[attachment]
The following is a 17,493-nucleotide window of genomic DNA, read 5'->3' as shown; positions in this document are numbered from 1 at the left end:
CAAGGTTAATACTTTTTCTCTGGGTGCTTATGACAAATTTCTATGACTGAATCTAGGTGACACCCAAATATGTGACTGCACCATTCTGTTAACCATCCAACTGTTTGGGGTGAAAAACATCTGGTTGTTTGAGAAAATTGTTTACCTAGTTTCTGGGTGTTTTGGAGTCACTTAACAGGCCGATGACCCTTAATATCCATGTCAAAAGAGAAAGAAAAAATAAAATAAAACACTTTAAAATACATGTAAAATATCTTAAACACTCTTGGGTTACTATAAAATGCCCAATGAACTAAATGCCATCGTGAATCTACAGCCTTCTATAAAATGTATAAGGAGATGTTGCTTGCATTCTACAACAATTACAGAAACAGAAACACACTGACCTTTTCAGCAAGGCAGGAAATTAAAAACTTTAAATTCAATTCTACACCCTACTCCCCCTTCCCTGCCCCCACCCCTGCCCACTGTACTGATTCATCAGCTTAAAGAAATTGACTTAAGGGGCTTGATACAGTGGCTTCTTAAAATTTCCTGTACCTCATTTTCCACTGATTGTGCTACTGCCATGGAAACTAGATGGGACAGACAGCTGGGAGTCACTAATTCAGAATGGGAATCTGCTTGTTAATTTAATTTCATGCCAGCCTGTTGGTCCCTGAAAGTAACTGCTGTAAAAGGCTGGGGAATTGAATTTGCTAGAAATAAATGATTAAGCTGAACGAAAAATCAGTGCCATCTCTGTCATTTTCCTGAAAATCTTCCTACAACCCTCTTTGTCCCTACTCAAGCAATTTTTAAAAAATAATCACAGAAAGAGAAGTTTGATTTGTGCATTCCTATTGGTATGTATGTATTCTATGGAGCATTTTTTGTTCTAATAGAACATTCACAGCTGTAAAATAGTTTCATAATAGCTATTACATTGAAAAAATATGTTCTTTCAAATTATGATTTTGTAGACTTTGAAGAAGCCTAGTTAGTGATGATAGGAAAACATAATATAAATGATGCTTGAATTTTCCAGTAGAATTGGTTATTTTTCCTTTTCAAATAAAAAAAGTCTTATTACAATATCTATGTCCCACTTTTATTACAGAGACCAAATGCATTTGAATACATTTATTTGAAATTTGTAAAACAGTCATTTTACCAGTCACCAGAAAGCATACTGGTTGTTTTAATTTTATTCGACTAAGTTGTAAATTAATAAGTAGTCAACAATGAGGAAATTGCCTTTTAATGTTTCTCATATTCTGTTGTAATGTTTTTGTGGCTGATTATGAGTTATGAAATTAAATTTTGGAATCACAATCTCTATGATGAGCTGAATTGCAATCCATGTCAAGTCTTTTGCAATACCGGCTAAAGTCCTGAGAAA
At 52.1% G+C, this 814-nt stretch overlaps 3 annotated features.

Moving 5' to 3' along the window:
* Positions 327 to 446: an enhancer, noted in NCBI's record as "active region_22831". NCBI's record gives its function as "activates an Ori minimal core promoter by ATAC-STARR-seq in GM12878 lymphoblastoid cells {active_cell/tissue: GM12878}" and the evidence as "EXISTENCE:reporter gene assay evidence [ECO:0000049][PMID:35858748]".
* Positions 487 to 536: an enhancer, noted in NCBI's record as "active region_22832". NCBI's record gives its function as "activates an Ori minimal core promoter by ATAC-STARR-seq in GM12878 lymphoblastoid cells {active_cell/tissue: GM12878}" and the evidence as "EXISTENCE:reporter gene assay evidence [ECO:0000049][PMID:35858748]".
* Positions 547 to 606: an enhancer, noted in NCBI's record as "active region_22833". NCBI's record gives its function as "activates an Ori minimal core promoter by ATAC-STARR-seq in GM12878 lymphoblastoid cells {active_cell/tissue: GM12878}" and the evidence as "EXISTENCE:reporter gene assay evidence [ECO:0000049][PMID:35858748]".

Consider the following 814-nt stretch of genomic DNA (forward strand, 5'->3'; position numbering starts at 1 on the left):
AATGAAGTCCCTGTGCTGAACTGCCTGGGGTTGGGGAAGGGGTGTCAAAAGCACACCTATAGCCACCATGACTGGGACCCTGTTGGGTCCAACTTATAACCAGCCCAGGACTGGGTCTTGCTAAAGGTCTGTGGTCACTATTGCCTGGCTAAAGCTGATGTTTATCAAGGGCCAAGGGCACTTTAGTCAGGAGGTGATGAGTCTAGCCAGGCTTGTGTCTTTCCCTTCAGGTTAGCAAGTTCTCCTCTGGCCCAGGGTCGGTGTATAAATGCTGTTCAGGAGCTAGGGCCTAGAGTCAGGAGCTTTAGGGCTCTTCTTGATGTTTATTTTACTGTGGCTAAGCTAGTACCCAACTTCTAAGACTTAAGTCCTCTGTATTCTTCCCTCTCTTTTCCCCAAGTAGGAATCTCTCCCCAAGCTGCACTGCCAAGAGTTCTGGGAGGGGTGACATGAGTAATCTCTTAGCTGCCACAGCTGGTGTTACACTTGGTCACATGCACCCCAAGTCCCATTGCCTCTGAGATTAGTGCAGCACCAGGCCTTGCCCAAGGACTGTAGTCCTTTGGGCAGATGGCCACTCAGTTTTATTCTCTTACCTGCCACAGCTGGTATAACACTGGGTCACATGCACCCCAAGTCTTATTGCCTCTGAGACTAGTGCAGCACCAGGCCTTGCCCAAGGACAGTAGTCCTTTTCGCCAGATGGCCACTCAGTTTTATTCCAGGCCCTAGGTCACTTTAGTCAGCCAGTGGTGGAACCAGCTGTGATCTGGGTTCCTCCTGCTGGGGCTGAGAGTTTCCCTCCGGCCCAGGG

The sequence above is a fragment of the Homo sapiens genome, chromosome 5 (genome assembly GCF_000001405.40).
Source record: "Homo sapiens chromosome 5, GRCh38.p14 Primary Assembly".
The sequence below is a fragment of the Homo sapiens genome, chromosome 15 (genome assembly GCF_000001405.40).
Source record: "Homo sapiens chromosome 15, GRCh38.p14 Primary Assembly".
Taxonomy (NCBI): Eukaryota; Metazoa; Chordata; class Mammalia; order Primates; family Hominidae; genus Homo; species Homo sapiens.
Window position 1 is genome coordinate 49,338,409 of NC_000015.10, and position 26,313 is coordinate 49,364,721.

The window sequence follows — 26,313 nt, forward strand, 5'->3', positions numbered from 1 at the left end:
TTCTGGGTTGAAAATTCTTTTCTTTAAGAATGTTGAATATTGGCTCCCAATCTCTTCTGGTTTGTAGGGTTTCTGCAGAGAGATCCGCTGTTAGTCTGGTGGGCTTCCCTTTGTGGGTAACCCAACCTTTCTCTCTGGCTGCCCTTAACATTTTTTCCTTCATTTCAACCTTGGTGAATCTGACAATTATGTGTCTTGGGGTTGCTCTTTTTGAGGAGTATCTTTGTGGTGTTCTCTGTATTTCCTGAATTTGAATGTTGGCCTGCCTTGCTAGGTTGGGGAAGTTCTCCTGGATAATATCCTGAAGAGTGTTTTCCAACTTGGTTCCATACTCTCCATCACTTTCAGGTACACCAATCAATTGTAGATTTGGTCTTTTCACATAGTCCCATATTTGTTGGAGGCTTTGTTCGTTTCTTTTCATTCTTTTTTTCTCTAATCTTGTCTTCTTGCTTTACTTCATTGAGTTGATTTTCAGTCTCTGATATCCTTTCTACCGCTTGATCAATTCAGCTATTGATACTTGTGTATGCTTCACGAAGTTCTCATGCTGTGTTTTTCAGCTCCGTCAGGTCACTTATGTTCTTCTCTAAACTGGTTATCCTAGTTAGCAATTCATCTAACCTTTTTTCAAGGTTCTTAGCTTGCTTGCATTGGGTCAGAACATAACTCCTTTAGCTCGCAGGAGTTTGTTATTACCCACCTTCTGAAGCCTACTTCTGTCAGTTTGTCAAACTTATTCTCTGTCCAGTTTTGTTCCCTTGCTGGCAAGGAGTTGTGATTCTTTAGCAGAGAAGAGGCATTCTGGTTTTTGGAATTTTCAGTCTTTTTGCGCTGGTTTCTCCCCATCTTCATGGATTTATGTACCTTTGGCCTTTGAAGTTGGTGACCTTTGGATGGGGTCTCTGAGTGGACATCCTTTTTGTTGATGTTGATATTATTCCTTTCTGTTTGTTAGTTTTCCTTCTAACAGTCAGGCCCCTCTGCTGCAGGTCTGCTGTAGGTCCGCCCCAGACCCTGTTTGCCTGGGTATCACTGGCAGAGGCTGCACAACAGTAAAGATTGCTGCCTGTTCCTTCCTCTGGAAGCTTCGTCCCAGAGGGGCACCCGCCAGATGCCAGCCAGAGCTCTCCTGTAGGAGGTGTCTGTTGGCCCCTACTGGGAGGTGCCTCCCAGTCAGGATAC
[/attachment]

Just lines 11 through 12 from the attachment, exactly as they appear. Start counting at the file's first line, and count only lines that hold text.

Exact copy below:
Source record: "Homo sapiens chromosome 5, GRCh38.p14 Primary Assembly".
The sequence below is a fragment of the Homo sapiens genome, chromosome 15 (genome assembly GCF_000001405.40).